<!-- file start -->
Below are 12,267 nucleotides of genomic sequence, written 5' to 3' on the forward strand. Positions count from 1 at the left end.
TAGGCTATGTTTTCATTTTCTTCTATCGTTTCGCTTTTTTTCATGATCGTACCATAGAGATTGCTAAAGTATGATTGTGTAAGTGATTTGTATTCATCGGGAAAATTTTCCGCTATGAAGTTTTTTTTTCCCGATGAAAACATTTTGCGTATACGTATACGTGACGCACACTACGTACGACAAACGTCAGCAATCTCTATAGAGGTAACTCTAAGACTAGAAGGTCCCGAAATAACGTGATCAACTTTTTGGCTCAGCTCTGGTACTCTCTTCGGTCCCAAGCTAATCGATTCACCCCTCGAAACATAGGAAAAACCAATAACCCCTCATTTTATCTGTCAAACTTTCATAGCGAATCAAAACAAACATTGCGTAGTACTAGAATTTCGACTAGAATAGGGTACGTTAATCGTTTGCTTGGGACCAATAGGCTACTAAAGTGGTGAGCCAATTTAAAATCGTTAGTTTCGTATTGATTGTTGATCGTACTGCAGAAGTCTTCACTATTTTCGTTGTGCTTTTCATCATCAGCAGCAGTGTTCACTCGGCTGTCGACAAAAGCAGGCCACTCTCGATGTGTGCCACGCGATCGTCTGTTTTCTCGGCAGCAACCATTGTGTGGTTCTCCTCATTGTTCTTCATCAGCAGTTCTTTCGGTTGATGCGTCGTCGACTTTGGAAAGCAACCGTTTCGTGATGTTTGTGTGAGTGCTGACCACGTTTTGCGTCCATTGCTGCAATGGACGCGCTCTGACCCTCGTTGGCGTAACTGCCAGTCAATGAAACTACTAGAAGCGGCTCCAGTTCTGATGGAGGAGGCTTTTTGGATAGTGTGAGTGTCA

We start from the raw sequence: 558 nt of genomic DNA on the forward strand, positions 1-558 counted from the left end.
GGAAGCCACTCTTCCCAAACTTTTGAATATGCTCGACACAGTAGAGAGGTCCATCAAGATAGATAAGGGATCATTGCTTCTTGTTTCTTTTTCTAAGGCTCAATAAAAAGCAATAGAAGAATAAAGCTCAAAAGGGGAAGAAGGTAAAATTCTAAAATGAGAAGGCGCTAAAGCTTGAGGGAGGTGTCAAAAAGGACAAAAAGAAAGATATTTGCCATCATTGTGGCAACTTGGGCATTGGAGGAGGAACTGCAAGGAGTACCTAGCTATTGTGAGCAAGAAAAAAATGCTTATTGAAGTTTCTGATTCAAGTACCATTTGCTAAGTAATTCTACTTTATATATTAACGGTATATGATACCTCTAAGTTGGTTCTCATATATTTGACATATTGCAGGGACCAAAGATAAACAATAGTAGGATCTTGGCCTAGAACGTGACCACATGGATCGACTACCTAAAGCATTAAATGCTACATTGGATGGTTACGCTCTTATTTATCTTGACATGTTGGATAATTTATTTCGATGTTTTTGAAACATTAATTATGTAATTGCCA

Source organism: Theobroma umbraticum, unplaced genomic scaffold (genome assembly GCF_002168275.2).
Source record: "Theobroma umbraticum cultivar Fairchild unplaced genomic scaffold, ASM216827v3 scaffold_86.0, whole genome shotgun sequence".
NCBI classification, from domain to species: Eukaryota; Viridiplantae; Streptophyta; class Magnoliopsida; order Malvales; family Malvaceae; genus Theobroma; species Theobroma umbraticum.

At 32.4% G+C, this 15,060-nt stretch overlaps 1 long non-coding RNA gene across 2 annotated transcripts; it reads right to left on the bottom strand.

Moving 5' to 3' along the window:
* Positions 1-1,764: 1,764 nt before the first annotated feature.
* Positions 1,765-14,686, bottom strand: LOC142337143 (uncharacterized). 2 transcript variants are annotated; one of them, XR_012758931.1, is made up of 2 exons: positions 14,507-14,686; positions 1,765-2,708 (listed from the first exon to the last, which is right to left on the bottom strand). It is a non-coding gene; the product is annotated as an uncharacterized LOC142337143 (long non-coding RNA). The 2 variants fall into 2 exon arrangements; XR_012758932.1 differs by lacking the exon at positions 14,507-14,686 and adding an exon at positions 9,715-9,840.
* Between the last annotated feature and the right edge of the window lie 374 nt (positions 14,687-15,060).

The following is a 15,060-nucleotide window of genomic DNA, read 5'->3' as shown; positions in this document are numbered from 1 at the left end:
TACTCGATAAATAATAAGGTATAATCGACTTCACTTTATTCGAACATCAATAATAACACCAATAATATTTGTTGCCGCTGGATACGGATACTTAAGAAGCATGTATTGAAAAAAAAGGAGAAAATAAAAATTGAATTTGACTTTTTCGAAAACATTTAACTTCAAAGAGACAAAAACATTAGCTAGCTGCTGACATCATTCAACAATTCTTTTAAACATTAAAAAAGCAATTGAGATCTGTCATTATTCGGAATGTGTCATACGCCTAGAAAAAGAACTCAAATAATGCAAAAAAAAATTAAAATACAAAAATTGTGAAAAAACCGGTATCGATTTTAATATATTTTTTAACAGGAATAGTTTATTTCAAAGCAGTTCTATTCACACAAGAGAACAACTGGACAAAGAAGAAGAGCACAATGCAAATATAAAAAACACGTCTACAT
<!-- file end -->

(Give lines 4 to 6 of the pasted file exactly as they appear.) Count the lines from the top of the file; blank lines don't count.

GGAAGCCACTCTTCCCAAACTTTTGAATATGCTCGACACAGTAGAGAGGTCCATCAAGATAGATAAGGGATCATTGCTTCTTGTTTCTTTTTCTAAGGCTCAATAAAAAGCAATAGAAGAATAAAGCTCAAAAGGGGAAGAAGGTAAAATTCTAAAATGAGAAGGCGCTAAAGCTTGAGGGAGGTGTCAAAAAGGACAAAAAGAAAGATATTTGCCATCATTGTGGCAACTTGGGCATTGGAGGAGGAACTGCAAGGAGTACCTAGCTATTGTGAGCAAGAAAAAAATGCTTATTGAAGTTTCTGATTCAAGTACCATTTGCTAAGTAATTCTACTTTATATATTAACGGTATATGATACCTCTAAGTTGGTTCTCATATATTTGACATATTGCAGGGACCAAAGATAAACAATAGTAGGATCTTGGCCTAGAACGTGACCACATGGATCGACTACCTAAAGCATTAAATGCTACATTGGATGGTTACGCTCTTATTTATCTTGACATGTTGGATAATTTATTTCGATGTTTTTGAAACATTAATTATGTAATTGCCA

Source organism: Theobroma umbraticum, unplaced genomic scaffold (genome assembly GCF_002168275.2).
Source record: "Theobroma umbraticum cultivar Fairchild unplaced genomic scaffold, ASM216827v3 scaffold_86.0, whole genome shotgun sequence".